Rupert Sheldrake: Yes, I believe in God, but I come to my belief in God largely through experience, the experience of being connected to a consciousness vastly greater than my own, rather than through logical proofs. And I think that by God I mean a consciousness greater than our own that underlies the whole universe and underlies all conscious minds within it. Of course, I don’t think of God as a man with a white beard sitting on a cloud. A lot of people have a childish vision of God and they say, “I don’t believe in God”. When I talked to my atheist friends, and many of my friends are atheists, then I had to say, “You know what kind of God don’t you believe in?”. The God they don’t believe in is a God that I don’t believe in either – you know some kind of masculine engineering figure outside the universe who designs the machinery of the world and then presses the start button.

We’ve seen a transformation of society from one in which practically everyone believed in God to a society in which God takes up no place or almost no place in people’s daily lives. What is the biggest problem with the atheistic world view as you see it?

The biggest problem with the atheistic world view is first of all that it’s just not true. Atheism says that there is no mind, consciousness or spirit out there. Our ideas about God or gods or goddesses or saints or angels are just human cultural constructs that exist in human minds and therefore in human brains. They’re just inside our heads. Atheists see it as their job to free people from these illusions, believing in things that don’t exist. But they’re just making the assumption that has been built into science since the 17th century, that the whole material world is unconscious. The sciences have been dominated by a materialist ideology; but materialism is not science. It’s a philosophy of Nature. It’s a series of assumptions about the nature of Nature. So, atheism is a belief system, and it’s a belief system that’s basically deeply depressing. It says that the whole world is basically pointless. Evolution is not going anywhere. It’s just blind chance. The universe is not going anywhere. It’s pointless and purposeless. Your mind is nothing but your brain, and when you die, it’s all just wiped out. Your consciousness ceases forever. It’s basically a depressing world view. It’s not a surprise that the predominant psychological problem of Western secular countries is depression, a massive scale of depression. We have millions and millions of people taking antidepressants to counteract depression. If you have a depressing world view, I don’t mean that’s surprising.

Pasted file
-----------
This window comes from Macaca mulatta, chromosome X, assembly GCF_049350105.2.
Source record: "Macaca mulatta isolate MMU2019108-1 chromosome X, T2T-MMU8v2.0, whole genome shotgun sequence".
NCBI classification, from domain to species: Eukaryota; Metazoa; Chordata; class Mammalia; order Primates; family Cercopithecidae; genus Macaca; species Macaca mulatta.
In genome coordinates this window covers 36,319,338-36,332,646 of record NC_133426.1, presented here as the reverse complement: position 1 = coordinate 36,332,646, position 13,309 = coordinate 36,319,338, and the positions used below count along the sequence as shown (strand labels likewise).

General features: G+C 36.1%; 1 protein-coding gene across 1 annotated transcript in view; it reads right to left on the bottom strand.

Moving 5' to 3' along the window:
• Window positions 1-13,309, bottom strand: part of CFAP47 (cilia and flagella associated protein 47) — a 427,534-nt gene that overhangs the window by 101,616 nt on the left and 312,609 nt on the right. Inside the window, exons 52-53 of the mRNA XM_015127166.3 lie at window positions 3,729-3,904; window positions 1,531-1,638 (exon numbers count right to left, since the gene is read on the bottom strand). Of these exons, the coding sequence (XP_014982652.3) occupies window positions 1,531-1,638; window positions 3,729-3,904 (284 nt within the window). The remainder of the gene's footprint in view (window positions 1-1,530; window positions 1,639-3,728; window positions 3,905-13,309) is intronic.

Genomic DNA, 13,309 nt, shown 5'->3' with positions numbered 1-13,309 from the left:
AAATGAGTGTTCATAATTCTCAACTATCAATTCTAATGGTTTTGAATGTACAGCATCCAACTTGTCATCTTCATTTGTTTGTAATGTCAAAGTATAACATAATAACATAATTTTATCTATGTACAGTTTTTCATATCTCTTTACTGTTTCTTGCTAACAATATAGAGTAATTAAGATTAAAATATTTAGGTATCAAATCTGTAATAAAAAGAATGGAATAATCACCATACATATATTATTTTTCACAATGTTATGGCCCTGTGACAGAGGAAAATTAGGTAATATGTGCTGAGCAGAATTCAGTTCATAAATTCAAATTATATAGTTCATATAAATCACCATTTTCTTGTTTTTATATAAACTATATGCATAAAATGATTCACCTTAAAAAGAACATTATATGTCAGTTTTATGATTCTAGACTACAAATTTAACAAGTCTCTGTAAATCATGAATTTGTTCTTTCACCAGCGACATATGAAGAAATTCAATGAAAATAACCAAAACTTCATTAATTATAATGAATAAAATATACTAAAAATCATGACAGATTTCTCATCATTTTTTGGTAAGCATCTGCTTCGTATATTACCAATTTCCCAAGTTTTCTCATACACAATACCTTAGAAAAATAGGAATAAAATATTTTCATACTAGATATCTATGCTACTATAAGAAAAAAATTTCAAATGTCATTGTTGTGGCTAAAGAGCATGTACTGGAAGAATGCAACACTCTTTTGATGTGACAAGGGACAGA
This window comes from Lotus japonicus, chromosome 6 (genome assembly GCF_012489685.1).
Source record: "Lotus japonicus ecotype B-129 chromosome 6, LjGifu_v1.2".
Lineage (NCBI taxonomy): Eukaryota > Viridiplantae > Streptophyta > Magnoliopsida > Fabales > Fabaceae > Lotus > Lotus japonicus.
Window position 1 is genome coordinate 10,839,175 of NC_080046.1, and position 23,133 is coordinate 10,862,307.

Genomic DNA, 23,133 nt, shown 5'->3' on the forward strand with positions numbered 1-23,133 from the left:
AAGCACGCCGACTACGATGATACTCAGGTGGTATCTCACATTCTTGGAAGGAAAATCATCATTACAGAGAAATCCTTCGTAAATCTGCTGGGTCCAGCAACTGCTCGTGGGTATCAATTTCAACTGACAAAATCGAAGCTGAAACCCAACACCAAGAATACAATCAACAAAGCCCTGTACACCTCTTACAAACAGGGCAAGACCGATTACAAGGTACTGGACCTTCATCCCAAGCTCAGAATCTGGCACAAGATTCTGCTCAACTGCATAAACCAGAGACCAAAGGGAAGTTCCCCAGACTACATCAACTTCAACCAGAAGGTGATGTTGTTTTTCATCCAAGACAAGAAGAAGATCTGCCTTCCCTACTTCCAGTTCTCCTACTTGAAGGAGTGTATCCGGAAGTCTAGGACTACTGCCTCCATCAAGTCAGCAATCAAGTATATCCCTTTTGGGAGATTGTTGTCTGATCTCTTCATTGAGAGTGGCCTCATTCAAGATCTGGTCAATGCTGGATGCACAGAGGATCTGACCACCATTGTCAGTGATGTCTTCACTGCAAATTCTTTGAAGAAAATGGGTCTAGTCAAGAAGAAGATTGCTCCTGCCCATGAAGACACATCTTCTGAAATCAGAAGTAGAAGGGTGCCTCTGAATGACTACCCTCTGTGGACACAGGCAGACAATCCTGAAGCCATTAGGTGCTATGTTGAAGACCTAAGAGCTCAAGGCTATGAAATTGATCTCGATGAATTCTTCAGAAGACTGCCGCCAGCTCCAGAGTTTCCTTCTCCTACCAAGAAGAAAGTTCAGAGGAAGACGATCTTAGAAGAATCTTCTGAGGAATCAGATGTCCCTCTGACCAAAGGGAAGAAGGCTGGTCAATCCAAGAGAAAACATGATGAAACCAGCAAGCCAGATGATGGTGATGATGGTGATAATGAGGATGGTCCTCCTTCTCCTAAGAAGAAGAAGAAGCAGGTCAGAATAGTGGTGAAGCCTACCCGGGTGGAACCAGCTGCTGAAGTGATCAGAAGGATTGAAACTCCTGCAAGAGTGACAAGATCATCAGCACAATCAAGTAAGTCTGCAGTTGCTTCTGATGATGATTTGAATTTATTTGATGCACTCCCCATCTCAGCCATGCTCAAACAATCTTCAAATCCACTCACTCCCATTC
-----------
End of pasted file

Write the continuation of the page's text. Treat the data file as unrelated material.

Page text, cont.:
New tendencies in philosophy and science

When you say that atheism isn’t true, can we explore that question in a scientific way? Is it possible to investigate this belief system in a more scientific way?